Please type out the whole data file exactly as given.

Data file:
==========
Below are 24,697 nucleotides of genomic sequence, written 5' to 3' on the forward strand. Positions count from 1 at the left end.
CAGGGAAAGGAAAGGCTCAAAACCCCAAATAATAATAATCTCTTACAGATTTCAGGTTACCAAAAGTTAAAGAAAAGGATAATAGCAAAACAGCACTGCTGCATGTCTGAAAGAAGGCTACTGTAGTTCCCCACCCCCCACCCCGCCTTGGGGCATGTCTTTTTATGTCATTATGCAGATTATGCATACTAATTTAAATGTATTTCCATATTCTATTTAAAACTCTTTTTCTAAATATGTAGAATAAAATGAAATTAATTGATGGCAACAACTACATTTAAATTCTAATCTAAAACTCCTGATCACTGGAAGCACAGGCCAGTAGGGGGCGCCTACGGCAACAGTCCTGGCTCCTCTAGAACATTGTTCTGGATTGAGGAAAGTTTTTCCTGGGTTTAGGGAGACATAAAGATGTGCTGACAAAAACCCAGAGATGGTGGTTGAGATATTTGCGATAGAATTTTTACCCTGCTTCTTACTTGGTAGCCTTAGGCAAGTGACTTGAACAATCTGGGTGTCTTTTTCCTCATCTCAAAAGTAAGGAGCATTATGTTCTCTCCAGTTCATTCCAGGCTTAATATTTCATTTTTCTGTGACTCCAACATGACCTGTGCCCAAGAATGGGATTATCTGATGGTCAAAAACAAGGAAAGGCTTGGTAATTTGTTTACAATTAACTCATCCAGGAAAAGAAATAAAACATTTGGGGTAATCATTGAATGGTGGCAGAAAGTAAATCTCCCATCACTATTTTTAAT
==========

Below are 24,697 nucleotides of genomic sequence, written 5' to 3' on the forward strand. Positions count from 1 at the left end.
CAGGGAAAGGAAAGGCTCAAAACCCCAAATAATAATAATCTCTTACAGATTTCAGGTTACCAAAAGTTAAAGAAAAGGATAATAGCAAAACAGCACTGCTGCATGTCTGAAAGAAGGCTACTGTAGTTCCCCACCCCCCACCCCGCCTTGGGGCATGTCTTTTTATGTCATTATGCAGATTATGCATACTAATTTAAATGTATTTCCATATTCTATTTAAAACTCTTTTTCTAAATATGTAGAATAAAATGAAATTAATTGATGGCAACAACTACATTTAAATTCTAATCTAAAACTCCTGATCACTGGAAGCACAGGCCAGTAGGGGGCGCCTACGGCAACAGTCCTGGCTCCTCTAGAACATTGTTCTGGATTGAGGAAAGTTTTTCCTGGGTTTAGGGAGACATAAAGATGTGCTGACAAAAACCCAGAGATGGTGGTTGAGATATTTGCGATAGAATTTTTACCCTGCTTCTTACTTGGTAGCCTTAGGCAAGTGACTTGAACAATCTGGGTGTCTTTTTCCTCATCTCAAAAGTAAGGAGCATTATGTTCTCTCCAGTTCATTCCAGGCTTAATATTTCATTTTTCTGTGACTCCAACATGACCTGTGCCCAAGAATGGGATTATCTGATGGTCAAAAACAAGGAAAGGCTTGGTAATTTGTTTACAATTAACTCATCCAGGAAAAGAAATAAAACATTTGGGGTAATCATTGAATGGTGGCAGAAAGTAAATCTCCCATCACTATTTTTAAT